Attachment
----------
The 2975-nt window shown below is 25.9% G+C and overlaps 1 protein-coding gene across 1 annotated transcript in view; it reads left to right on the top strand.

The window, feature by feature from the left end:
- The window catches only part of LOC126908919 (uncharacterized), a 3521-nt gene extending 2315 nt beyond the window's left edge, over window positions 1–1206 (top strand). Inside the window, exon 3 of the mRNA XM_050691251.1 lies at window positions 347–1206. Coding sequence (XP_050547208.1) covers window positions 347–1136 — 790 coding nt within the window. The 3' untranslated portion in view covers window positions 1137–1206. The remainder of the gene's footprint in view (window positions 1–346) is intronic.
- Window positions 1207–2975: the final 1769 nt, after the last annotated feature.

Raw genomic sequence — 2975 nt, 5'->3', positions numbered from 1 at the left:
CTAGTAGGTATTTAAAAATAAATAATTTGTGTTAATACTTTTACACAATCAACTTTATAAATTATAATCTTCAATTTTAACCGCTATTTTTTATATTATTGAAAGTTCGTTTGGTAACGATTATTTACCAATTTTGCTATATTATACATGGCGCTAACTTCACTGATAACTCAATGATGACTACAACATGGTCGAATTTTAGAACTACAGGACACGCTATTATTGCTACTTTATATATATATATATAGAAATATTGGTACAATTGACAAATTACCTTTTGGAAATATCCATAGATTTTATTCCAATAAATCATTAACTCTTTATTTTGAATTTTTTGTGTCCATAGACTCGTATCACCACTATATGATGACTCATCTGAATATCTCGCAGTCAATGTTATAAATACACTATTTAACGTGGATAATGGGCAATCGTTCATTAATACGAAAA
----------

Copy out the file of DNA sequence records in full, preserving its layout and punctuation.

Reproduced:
The 2975-nt window shown below is 25.9% G+C and overlaps 1 protein-coding gene across 1 annotated transcript in view; it reads left to right on the top strand.

The window, feature by feature from the left end:
- The window catches only part of LOC126908919 (uncharacterized), a 3521-nt gene extending 2315 nt beyond the window's left edge, over window positions 1–1206 (top strand). Inside the window, exon 3 of the mRNA XM_050691251.1 lies at window positions 347–1206. Coding sequence (XP_050547208.1) covers window positions 347–1136 — 790 coding nt within the window. The 3' untranslated portion in view covers window positions 1137–1206. The remainder of the gene's footprint in view (window positions 1–346) is intronic.
- Window positions 1207–2975: the final 1769 nt, after the last annotated feature.

Raw genomic sequence — 2975 nt, 5'->3', positions numbered from 1 at the left:
CTAGTAGGTATTTAAAAATAAATAATTTGTGTTAATACTTTTACACAATCAACTTTATAAATTATAATCTTCAATTTTAACCGCTATTTTTTATATTATTGAAAGTTCGTTTGGTAACGATTATTTACCAATTTTGCTATATTATACATGGCGCTAACTTCACTGATAACTCAATGATGACTACAACATGGTCGAATTTTAGAACTACAGGACACGCTATTATTGCTACTTTATATATATATATATAGAAATATTGGTACAATTGACAAATTACCTTTTGGAAATATCCATAGATTTTATTCCAATAAATCATTAACTCTTTATTTTGAATTTTTTGTGTCCATAGACTCGTATCACCACTATATGATGACTCATCTGAATATCTCGCAGTCAATGTTATAAATACACTATTTAACGTGGATAATGGGCAATCGTTCATTAATACGAAAA